Monday, June 27, 2011

Heat wave, house search, and running scared.

Photo from Flickr courtesy of lakewentworth

The UK is in the midst of a heatwave and London is hardest hit... we got to 30°C yesterday and will max out around 33°C today. That's about 90°F for you guys in the US and this is VERY HOT for English people. Men are wearing shorts in my office and there's already talk of a pre-lunch ice cream run. Personally I love it even though I'm feeling a bit sweaty; this is the way summer should be, and I'm reveling in the 48 hours of sultry breezes. 

Unfortunately, this week kicks off my marathon training, and the one thing I DON'T want to do is go running when it's hot out. Luckily today is a "rest day" according to my coach Hal, and it starts tomorrow morning with an easy 3 miler. Easy except for the fact that I haven't really run since the end of May. Oops. So not only is the looming marathon freaking me out (it's only 18 weeks away!), but the knowledge that I'm starting out my training with a lowered base level of fitness is also making me sort of wish I'd drunk less rosé in June and done more running. But I can't go back and change it now so I have to make the best of it, buckle down, and take my training seriously.

And in and amongst the heat and the running, I'm flat hunting. Not only flat hunting but neighborhood hunting. I will write up a post about Highgate, but since last weekend we're also considering Stoke Newington, Victoria Park Village, De Beauvoir Town (sort of), with some parts of south London still in the offing. It's only been 2 weeks of solid looking and I'm already fed up. There are so many decisions to make, compromises to consider, and the stress in this heat is really taking its toll. I realized yesterday that I've moved every year since moving to the UK, so I need to take this move seriously enough so that it's the right place for us until we buy a place. In other words, this needs to be pretty perfect.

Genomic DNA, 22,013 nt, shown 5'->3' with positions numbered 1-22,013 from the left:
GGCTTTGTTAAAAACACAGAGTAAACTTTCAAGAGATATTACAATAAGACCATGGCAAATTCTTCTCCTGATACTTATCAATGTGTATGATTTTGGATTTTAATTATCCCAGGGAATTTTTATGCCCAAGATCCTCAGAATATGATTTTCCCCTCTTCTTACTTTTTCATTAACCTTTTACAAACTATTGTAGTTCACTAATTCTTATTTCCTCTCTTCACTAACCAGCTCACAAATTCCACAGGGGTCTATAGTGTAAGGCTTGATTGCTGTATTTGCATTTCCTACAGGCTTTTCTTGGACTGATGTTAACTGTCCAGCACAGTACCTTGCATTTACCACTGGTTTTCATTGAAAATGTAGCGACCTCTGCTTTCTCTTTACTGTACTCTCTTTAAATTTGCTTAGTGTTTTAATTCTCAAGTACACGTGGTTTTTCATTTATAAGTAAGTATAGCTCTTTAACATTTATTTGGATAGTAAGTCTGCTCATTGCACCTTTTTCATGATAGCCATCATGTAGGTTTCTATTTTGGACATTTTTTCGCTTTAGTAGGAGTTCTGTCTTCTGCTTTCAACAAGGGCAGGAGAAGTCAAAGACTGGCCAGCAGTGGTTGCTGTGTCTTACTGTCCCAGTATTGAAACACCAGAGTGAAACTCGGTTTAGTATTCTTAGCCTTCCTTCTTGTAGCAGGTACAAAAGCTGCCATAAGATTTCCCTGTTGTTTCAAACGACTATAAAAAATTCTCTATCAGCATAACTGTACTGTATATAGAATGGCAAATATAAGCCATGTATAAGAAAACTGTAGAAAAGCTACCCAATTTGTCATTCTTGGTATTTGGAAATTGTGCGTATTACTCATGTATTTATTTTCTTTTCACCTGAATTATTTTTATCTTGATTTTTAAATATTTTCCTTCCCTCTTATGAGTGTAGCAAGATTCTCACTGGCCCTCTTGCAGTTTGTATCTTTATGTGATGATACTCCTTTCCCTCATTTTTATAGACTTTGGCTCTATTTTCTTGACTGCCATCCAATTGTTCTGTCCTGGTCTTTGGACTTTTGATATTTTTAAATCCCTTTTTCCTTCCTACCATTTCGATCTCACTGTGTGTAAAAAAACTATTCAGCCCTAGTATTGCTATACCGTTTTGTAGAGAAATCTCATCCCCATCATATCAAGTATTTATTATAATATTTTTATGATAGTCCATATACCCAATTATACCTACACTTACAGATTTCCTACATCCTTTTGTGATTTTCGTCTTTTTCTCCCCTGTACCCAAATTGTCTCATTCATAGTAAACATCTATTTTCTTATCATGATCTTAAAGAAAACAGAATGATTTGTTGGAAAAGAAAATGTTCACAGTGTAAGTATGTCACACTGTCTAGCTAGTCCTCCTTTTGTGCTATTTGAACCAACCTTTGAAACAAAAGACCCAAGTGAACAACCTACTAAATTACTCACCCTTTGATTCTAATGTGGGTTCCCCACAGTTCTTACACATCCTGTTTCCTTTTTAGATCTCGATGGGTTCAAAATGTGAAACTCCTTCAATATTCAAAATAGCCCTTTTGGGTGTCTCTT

Somehow I feel like this is going to be a long, hot summer.

Thursday, June 23, 2011

Pop Up Restaurant Revolution

First it was Underground restaurants, but that was so 2009; now Pop Up restaurants are sweeping London's epicurious landscape. This summer, it's all about Pop Up eating around the capital. Here's my personal hitlist of deliciousness:

Dishoom Chowpatty Beach Bar
Covent Garden's Dishoom has opened Bombay-inspired takeaway stands on the Southbank Beach. Perfect for a bite before you go see a show.

Rock Lobsta
Shoreditch boutique and collective Luna & Curious is hosting a pop up lobster roll/crab roll/seafood truck. A little bit of New England in, well, England.

The Bonnie & Wild
Just down the street from me, on Angel's Chapel Market, is a Scottish pop up restaurant called The Bonnie & Wild. Beyond haggis I'm not sure how Scottish food is really different from British food, but I'm gonna find out. It's only open Saturdays and no bookings.

Michelin-starred chef Simon Rogan (who I haven't ever heard of, but apparently is a BIG DEAL) is opening an only-organic pop-up in Marylebone. YUM.

Limination by Ceviche
This is over, unfortunately, but last week Peruvian restaurant collective Ceviche hosted a pop-up restaurant on Farringdon Road serving Peruvian fusion foods. It was billed as a test run before a full restaurant opening in the not-so-distant future. The food was really tasty, and the cocktails amazing, but it overall lacked some consistency in service and preparation that I hope they'll iron out when they open for real. Looking forward to it!

Anyone else hear of some amazing gastro-pop-ups? If you're interested in pop-ups of all sorts (not just food), check out PopUpsLondon.

Wednesday, June 22, 2011

Spotted: anniversary blooms and basket

The Irishman and I celebrated our 3 year anniversary yesterday and I got spoiled. He sent me these lovely blooms to my office, and when I got home I received the best bike basket ever! We went to a local pub for Thai food and a few drinks since it was the longest day of the year, and we'll celebrate properly on Friday with dinner at Zucca. What a sweetheart... here's to you, stinky xxx

Friday, June 17, 2011

The defining dilemma of my life.

Image courtesy of Mshades on Flickr, who also has a photostream of a very cute Pug named Milo!

I know I've been quiet lately, but it's because I'm struggling with the defining dilemma of my life: city vs. country. But before I begin, I'd like to just point out how interesting it is that themes sort of roll through the interwebs; last week BetsyTransatlantically wrote about her country getaway and I have several other friends who have been emailing me about their city/country balance problems. Maybe it's because of the eclipses?

Anyways, last weekend The Irishman and I went to the Wiltshire countryside for our friends' baby's first birthday party. It was my first time as an adult at a child's birthday, and I thoroughly enjoyed it despite my blatantly absent desire for children. This little guy is pretty much the coolest baby around and it was great to celebrate his first year with him and his parents and all of our friends. But I did leave the party with a yearning – a yearning for more outdoor space, better access to nature, more room.